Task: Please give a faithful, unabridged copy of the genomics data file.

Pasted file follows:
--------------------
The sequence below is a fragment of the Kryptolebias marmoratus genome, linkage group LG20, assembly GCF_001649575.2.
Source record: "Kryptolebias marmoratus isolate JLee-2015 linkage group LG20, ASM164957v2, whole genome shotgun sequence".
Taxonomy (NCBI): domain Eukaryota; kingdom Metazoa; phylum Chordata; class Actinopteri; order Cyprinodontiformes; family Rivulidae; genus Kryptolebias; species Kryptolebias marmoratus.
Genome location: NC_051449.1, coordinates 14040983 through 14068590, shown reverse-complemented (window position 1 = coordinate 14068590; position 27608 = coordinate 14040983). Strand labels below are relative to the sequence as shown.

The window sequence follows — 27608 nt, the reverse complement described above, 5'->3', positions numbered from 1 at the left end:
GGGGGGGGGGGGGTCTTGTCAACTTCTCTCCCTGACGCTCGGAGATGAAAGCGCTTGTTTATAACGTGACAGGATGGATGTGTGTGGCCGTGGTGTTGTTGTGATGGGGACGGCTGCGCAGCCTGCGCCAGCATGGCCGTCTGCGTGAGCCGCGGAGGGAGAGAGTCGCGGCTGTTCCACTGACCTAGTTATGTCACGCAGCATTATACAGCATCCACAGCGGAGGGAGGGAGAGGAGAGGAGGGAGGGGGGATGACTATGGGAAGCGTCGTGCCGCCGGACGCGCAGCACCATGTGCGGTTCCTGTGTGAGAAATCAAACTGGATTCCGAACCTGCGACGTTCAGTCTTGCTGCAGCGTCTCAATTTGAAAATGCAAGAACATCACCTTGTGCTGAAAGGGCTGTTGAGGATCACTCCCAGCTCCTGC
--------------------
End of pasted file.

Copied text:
The sequence below is a fragment of the Kryptolebias marmoratus genome, linkage group LG20, assembly GCF_001649575.2.
Source record: "Kryptolebias marmoratus isolate JLee-2015 linkage group LG20, ASM164957v2, whole genome shotgun sequence".
Taxonomy (NCBI): domain Eukaryota; kingdom Metazoa; phylum Chordata; class Actinopteri; order Cyprinodontiformes; family Rivulidae; genus Kryptolebias; species Kryptolebias marmoratus.
Genome location: NC_051449.1, coordinates 14040983 through 14068590, shown reverse-complemented (window position 1 = coordinate 14068590; position 27608 = coordinate 14040983). Strand labels below are relative to the sequence as shown.

The window sequence follows — 27608 nt, the reverse complement described above, 5'->3', positions numbered from 1 at the left end:
GGGGGGGGGGGGGTCTTGTCAACTTCTCTCCCTGACGCTCGGAGATGAAAGCGCTTGTTTATAACGTGACAGGATGGATGTGTGTGGCCGTGGTGTTGTTGTGATGGGGACGGCTGCGCAGCCTGCGCCAGCATGGCCGTCTGCGTGAGCCGCGGAGGGAGAGAGTCGCGGCTGTTCCACTGACCTAGTTATGTCACGCAGCATTATACAGCATCCACAGCGGAGGGAGGGAGAGGAGAGGAGGGAGGGGGGATGACTATGGGAAGCGTCGTGCCGCCGGACGCGCAGCACCATGTGCGGTTCCTGTGTGAGAAATCAAACTGGATTCCGAACCTGCGACGTTCAGTCTTGCTGCAGCGTCTCAATTTGAAAATGCAAGAACATCACCTTGTGCTGAAAGGGCTGTTGAGGATCACTCCCAGCTCCTGC